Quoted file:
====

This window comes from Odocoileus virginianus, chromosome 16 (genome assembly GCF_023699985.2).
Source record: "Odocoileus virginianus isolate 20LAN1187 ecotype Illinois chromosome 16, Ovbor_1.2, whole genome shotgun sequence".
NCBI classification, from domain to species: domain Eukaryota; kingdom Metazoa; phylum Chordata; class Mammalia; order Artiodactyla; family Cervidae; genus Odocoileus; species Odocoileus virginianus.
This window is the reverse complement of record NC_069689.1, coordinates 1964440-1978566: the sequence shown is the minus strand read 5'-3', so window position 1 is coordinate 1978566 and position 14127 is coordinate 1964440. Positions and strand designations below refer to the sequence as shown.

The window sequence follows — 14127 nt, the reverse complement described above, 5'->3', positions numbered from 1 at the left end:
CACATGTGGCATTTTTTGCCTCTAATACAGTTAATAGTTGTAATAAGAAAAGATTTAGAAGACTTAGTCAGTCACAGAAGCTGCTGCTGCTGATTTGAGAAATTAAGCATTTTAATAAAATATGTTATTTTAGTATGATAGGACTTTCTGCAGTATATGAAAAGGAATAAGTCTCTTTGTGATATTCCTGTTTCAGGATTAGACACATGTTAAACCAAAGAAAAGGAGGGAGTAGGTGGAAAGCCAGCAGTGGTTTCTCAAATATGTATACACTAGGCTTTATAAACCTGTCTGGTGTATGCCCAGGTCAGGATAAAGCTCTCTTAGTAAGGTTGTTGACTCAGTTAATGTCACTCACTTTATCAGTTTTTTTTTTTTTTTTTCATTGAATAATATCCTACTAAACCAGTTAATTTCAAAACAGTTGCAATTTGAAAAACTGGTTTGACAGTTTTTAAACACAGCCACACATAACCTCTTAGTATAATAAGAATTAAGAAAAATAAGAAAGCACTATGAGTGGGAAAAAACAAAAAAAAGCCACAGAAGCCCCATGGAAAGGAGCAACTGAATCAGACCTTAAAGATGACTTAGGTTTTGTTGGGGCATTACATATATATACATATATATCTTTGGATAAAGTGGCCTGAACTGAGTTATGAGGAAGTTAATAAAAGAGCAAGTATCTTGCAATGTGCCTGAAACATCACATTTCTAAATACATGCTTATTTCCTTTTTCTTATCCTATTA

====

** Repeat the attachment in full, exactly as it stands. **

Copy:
This window comes from Odocoileus virginianus, chromosome 16 (genome assembly GCF_023699985.2).
Source record: "Odocoileus virginianus isolate 20LAN1187 ecotype Illinois chromosome 16, Ovbor_1.2, whole genome shotgun sequence".
NCBI classification, from domain to species: domain Eukaryota; kingdom Metazoa; phylum Chordata; class Mammalia; order Artiodactyla; family Cervidae; genus Odocoileus; species Odocoileus virginianus.
This window is the reverse complement of record NC_069689.1, coordinates 1964440-1978566: the sequence shown is the minus strand read 5'-3', so window position 1 is coordinate 1978566 and position 14127 is coordinate 1964440. Positions and strand designations below refer to the sequence as shown.

The window sequence follows — 14127 nt, the reverse complement described above, 5'->3', positions numbered from 1 at the left end:
CACATGTGGCATTTTTTGCCTCTAATACAGTTAATAGTTGTAATAAGAAAAGATTTAGAAGACTTAGTCAGTCACAGAAGCTGCTGCTGCTGATTTGAGAAATTAAGCATTTTAATAAAATATGTTATTTTAGTATGATAGGACTTTCTGCAGTATATGAAAAGGAATAAGTCTCTTTGTGATATTCCTGTTTCAGGATTAGACACATGTTAAACCAAAGAAAAGGAGGGAGTAGGTGGAAAGCCAGCAGTGGTTTCTCAAATATGTATACACTAGGCTTTATAAACCTGTCTGGTGTATGCCCAGGTCAGGATAAAGCTCTCTTAGTAAGGTTGTTGACTCAGTTAATGTCACTCACTTTATCAGTTTTTTTTTTTTTTTTTCATTGAATAATATCCTACTAAACCAGTTAATTTCAAAACAGTTGCAATTTGAAAAACTGGTTTGACAGTTTTTAAACACAGCCACACATAACCTCTTAGTATAATAAGAATTAAGAAAAATAAGAAAGCACTATGAGTGGGAAAAAACAAAAAAAAGCCACAGAAGCCCCATGGAAAGGAGCAACTGAATCAGACCTTAAAGATGACTTAGGTTTTGTTGGGGCATTACATATATATACATATATATCTTTGGATAAAGTGGCCTGAACTGAGTTATGAGGAAGTTAATAAAAGAGCAAGTATCTTGCAATGTGCCTGAAACATCACATTTCTAAATACATGCTTATTTCCTTTTTCTTATCCTATTA